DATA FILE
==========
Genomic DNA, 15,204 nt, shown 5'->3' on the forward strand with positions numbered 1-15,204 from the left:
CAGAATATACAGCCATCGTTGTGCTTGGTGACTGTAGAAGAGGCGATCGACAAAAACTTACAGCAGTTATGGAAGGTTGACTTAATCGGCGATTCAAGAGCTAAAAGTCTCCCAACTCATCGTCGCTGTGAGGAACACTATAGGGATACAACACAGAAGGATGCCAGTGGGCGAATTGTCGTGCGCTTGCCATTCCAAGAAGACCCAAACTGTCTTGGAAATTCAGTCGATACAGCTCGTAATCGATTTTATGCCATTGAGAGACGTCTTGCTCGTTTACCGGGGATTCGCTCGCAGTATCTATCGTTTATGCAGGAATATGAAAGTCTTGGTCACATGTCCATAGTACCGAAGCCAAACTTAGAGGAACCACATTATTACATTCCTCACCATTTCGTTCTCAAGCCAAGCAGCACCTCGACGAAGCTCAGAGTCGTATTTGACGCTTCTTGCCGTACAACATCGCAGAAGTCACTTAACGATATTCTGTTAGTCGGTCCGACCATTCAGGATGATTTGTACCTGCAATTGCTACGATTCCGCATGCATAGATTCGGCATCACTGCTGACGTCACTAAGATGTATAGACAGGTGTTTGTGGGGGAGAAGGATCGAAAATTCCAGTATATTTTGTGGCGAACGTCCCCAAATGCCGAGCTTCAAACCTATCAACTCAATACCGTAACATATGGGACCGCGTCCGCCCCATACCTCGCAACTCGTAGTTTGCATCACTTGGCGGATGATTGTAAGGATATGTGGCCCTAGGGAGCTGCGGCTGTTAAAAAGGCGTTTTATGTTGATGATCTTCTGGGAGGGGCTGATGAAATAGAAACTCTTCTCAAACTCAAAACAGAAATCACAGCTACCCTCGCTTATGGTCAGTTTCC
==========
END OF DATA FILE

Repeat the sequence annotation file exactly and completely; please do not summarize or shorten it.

Genomic DNA, 15,204 nt, shown 5'->3' on the forward strand with positions numbered 1-15,204 from the left:
CAGAATATACAGCCATCGTTGTGCTTGGTGACTGTAGAAGAGGCGATCGACAAAAACTTACAGCAGTTATGGAAGGTTGACTTAATCGGCGATTCAAGAGCTAAAAGTCTCCCAACTCATCGTCGCTGTGAGGAACACTATAGGGATACAACACAGAAGGATGCCAGTGGGCGAATTGTCGTGCGCTTGCCATTCCAAGAAGACCCAAACTGTCTTGGAAATTCAGTCGATACAGCTCGTAATCGATTTTATGCCATTGAGAGACGTCTTGCTCGTTTACCGGGGATTCGCTCGCAGTATCTATCGTTTATGCAGGAATATGAAAGTCTTGGTCACATGTCCATAGTACCGAAGCCAAACTTAGAGGAACCACATTATTACATTCCTCACCATTTCGTTCTCAAGCCAAGCAGCACCTCGACGAAGCTCAGAGTCGTATTTGACGCTTCTTGCCGTACAACATCGCAGAAGTCACTTAACGATATTCTGTTAGTCGGTCCGACCATTCAGGATGATTTGTACCTGCAATTGCTACGATTCCGCATGCATAGATTCGGCATCACTGCTGACGTCACTAAGATGTATAGACAGGTGTTTGTGGGGGAGAAGGATCGAAAATTCCAGTATATTTTGTGGCGAACGTCCCCAAATGCCGAGCTTCAAACCTATCAACTCAATACCGTAACATATGGGACCGCGTCCGCCCCATACCTCGCAACTCGTAGTTTGCATCACTTGGCGGATGATTGTAAGGATATGTGGCCCTAGGGAGCTGCGGCTGTTAAAAAGGCGTTTTATGTTGATGATCTTCTGGGAGGGGCTGATGAAATAGAAACTCTTCTCAAACTCAAAACAGAAATCACAGCTACCCTCGCTTATGGTCAGTTTCC